Declare This A World Heritage Place!
The Fontainhas precinct of Panjim is famous for many little cafes and hotels, but there is none as famed as Hotel Venite on Rua 31 De Janeiro in the Sao Tomé ward.
The 62-year-old Hospedaria Venite, as it is also called, is housed in a building that is over a couple of centuries old. When it began in 1954, Venite was one of the earliest lodging and boarding inns in Panjim, with many officers, clergymen and administrators as its regulars.
An arty aesthetic soaks into Venite everywhere, starting from the sea-shells embedded at the threshold of its doorway. Vintage posters adorn the walls, but it is the guest contributed graffiti on the restaurant walls that makes for fascinating viewing. The scribbles and artwork cover all the walls, right down to the floor and they even crawl up to cover the entire ceiling! Actually the ceiling was once a graffiti-covered wall that was taken out and fixed up there.
Luis de Souza is quite a profound intellectual himself, confidently holding forth on many aspects of Goan and international culture. “The guest who wrote the first graffiti on these walls was a Scotsman,” muses Luis. “We got to talking about the plaid patterns on the Scottish kilts, and it struck me that our Gauddi women in Goa use a similar red and white pattern on their traditional kapodd. Some ideas and patterns seem to be universal, across regions.”
The writing on the wall ranges from kitsch to some pretty profound stuff. ‘Ass, Gas, or Grass; No one rides with me for free!’ proclaims a chap named Sanket, while ‘The Being Generates The Consciousness-K. Marx’ makes one ponder into one’s beer. A German visitor must have felt rather paranoid when he wrote ‘Nirgend seid ihr sicher’, meaning ‘Nowhere are you safe’.
There’s a lot of tongue-in-cheek humour. ‘Eagles may soar, but rabbits don’t get sucked into jet engines’ provides consolation for the humble among us. A neat gothic serif font says, ‘One who carries tail, makes monkey of self.’ A barely decipherable line says ‘Around The World in 80 years’. But the line is scratched badly, and it is not clear if he or she wrote 80 Years or 80 Bars!
There are also simple feelings, like the short line saying ‘We miss Kris’. Another short line says ‘We are Korean’.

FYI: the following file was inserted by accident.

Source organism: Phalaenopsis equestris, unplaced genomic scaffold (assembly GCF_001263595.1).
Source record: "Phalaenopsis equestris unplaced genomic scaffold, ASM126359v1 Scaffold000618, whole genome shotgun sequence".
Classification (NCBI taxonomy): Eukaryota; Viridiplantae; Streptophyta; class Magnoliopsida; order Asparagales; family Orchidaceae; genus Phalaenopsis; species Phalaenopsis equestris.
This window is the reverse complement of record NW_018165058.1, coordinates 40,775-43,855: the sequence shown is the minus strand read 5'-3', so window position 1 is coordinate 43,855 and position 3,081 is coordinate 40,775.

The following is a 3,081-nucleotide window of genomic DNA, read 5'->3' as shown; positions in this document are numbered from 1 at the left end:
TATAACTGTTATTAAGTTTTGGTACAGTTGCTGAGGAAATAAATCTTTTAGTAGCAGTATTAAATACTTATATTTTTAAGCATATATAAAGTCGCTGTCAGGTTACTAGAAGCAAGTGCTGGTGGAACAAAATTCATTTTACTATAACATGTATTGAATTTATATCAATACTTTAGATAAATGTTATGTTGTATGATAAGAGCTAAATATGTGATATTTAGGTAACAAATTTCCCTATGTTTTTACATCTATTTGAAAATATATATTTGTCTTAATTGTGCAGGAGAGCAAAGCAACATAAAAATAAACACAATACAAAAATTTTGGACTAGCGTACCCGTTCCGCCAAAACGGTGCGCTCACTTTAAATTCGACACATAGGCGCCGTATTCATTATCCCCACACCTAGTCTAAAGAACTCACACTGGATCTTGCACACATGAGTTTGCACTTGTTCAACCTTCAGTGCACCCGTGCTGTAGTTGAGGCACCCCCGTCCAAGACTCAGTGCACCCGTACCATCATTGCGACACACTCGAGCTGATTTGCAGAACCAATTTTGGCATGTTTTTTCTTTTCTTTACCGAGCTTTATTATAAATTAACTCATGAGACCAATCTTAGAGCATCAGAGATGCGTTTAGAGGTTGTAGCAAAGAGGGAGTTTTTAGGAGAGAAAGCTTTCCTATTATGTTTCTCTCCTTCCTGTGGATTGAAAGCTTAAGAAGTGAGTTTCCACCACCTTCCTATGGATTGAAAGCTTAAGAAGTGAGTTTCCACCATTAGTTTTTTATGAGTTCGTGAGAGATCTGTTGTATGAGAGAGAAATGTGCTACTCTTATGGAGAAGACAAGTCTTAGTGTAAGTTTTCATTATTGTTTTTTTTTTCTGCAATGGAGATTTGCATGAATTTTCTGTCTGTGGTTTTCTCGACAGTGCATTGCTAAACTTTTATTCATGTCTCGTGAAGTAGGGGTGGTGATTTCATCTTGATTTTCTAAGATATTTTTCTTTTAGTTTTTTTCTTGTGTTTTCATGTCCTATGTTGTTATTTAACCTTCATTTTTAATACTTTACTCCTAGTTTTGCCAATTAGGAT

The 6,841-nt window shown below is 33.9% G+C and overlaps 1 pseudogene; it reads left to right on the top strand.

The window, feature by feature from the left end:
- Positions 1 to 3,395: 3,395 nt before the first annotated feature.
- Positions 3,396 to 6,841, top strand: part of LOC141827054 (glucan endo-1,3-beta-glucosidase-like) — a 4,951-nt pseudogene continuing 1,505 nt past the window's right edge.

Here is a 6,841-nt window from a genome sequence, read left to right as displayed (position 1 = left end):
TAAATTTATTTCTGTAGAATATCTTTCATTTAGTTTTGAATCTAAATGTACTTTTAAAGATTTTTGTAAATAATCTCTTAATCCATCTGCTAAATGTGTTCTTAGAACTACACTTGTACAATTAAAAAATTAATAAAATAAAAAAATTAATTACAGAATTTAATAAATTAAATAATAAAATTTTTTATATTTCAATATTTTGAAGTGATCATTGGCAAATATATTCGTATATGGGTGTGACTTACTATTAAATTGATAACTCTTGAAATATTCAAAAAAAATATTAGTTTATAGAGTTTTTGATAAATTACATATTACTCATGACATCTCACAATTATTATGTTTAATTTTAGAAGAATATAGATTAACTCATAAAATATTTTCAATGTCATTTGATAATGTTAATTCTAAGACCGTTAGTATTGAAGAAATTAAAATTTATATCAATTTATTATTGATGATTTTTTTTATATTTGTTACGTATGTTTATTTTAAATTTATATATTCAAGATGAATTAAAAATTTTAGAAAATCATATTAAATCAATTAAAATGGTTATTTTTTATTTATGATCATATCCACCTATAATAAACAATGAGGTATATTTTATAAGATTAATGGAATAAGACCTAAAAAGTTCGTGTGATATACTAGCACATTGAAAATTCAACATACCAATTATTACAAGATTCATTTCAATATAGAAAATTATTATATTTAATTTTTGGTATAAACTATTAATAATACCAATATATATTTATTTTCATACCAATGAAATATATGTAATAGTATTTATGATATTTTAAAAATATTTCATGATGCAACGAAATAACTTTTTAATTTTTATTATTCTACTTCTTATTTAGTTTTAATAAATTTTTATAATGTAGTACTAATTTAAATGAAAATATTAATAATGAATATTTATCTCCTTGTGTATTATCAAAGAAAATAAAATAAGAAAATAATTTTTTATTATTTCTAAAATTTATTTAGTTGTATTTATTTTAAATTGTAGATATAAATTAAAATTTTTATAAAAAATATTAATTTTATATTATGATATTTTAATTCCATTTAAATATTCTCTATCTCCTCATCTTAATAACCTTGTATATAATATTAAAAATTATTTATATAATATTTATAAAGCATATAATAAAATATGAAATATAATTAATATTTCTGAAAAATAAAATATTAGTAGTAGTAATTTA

Spirituality abounds. ‘Allez l’Om’, declares another German guest, which simply translates into ‘Go Om’! Then there’s the Spaniard who scrawled ‘Abre los ojos del alma y descubriras que puedes ser feliz’ – Open the eyes of the soul, you will discover that you can be happy. There’s French too. ‘Apprenez a laisser faire c’est la cle du bonheur’ meaning ‘let ‘s learn what is the key to happiness’.
One of the most striking quotes I saw was ‘The old is dying and the new cannot be born. In this interregnum, there arises a great diversity of morbid symptoms’. This comes from Antonio Gramsci, an Italian Marxist theoretician and politician, who wrote on political theory, sociology and linguistics.
Can there be graffiti without a Pink Floyd line? ‘We’re just two lost souls swimming in a fish bowl’ from their classic song ‘Wish You Were Here’ barely fits in a corner of a doorway.
Some graffiti here is quite mystical and melancholy. ‘It’s the Stranger’s life I’ve always known, it’s the promised land I’ve never shown,’ says a long gone guest. There’s even a well known name scrawled on a wall – J. Kerouac. Was that actually Jack Kerouac, the American novelist and beat poet? I guess we will never know.
I always come away from Hotel Venite thinking that this hoary old place should be declared a heritage site! This is our culture, man, this is what we are, and we musn’t lose it. To lose your culture is to lose yourself. There’s surely a quote to this effect at Venite. Order a stiff whisky on the rocks and brood over it.